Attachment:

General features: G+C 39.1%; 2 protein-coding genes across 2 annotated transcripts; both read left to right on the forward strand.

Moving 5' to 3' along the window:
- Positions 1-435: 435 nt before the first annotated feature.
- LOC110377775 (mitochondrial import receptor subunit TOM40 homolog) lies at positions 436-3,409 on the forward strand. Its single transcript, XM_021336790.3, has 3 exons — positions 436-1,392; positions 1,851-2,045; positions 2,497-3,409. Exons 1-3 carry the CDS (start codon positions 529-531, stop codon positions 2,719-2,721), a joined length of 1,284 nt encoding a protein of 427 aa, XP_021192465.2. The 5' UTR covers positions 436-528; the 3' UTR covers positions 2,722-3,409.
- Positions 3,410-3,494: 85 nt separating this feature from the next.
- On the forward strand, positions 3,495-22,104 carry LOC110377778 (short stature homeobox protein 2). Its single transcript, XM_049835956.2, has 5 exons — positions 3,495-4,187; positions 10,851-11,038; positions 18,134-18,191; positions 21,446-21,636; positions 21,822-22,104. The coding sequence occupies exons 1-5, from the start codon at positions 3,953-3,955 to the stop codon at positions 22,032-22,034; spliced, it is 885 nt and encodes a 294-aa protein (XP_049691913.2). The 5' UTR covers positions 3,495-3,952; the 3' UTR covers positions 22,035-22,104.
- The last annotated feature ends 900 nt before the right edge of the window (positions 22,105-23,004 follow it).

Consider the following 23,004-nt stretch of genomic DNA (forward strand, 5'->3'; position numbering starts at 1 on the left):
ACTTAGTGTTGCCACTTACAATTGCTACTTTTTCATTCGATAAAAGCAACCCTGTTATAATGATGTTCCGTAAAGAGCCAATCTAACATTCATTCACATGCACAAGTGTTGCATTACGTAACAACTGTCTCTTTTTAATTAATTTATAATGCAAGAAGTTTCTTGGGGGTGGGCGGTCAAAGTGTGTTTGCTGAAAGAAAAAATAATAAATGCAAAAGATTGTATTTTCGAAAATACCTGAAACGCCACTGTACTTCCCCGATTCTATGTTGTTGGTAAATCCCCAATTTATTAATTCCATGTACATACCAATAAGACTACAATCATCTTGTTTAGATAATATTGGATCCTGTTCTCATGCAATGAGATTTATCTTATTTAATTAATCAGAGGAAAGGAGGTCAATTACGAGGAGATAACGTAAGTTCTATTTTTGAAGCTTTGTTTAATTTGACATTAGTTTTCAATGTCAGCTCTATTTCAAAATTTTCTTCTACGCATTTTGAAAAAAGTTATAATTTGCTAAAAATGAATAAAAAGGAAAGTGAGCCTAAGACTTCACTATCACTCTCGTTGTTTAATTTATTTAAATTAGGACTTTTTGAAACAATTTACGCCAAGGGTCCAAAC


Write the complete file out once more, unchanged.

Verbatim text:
General features: G+C 39.1%; 2 protein-coding genes across 2 annotated transcripts; both read left to right on the forward strand.

Moving 5' to 3' along the window:
- Positions 1-435: 435 nt before the first annotated feature.
- LOC110377775 (mitochondrial import receptor subunit TOM40 homolog) lies at positions 436-3,409 on the forward strand. Its single transcript, XM_021336790.3, has 3 exons — positions 436-1,392; positions 1,851-2,045; positions 2,497-3,409. Exons 1-3 carry the CDS (start codon positions 529-531, stop codon positions 2,719-2,721), a joined length of 1,284 nt encoding a protein of 427 aa, XP_021192465.2. The 5' UTR covers positions 436-528; the 3' UTR covers positions 2,722-3,409.
- Positions 3,410-3,494: 85 nt separating this feature from the next.
- On the forward strand, positions 3,495-22,104 carry LOC110377778 (short stature homeobox protein 2). Its single transcript, XM_049835956.2, has 5 exons — positions 3,495-4,187; positions 10,851-11,038; positions 18,134-18,191; positions 21,446-21,636; positions 21,822-22,104. The coding sequence occupies exons 1-5, from the start codon at positions 3,953-3,955 to the stop codon at positions 22,032-22,034; spliced, it is 885 nt and encodes a 294-aa protein (XP_049691913.2). The 5' UTR covers positions 3,495-3,952; the 3' UTR covers positions 22,035-22,104.
- The last annotated feature ends 900 nt before the right edge of the window (positions 22,105-23,004 follow it).

Consider the following 23,004-nt stretch of genomic DNA (forward strand, 5'->3'; position numbering starts at 1 on the left):
ACTTAGTGTTGCCACTTACAATTGCTACTTTTTCATTCGATAAAAGCAACCCTGTTATAATGATGTTCCGTAAAGAGCCAATCTAACATTCATTCACATGCACAAGTGTTGCATTACGTAACAACTGTCTCTTTTTAATTAATTTATAATGCAAGAAGTTTCTTGGGGGTGGGCGGTCAAAGTGTGTTTGCTGAAAGAAAAAATAATAAATGCAAAAGATTGTATTTTCGAAAATACCTGAAACGCCACTGTACTTCCCCGATTCTATGTTGTTGGTAAATCCCCAATTTATTAATTCCATGTACATACCAATAAGACTACAATCATCTTGTTTAGATAATATTGGATCCTGTTCTCATGCAATGAGATTTATCTTATTTAATTAATCAGAGGAAAGGAGGTCAATTACGAGGAGATAACGTAAGTTCTATTTTTGAAGCTTTGTTTAATTTGACATTAGTTTTCAATGTCAGCTCTATTTCAAAATTTTCTTCTACGCATTTTGAAAAAAGTTATAATTTGCTAAAAATGAATAAAAAGGAAAGTGAGCCTAAGACTTCACTATCACTCTCGTTGTTTAATTTATTTAAATTAGGACTTTTTGAAACAATTTACGCCAAGGGTCCAAAC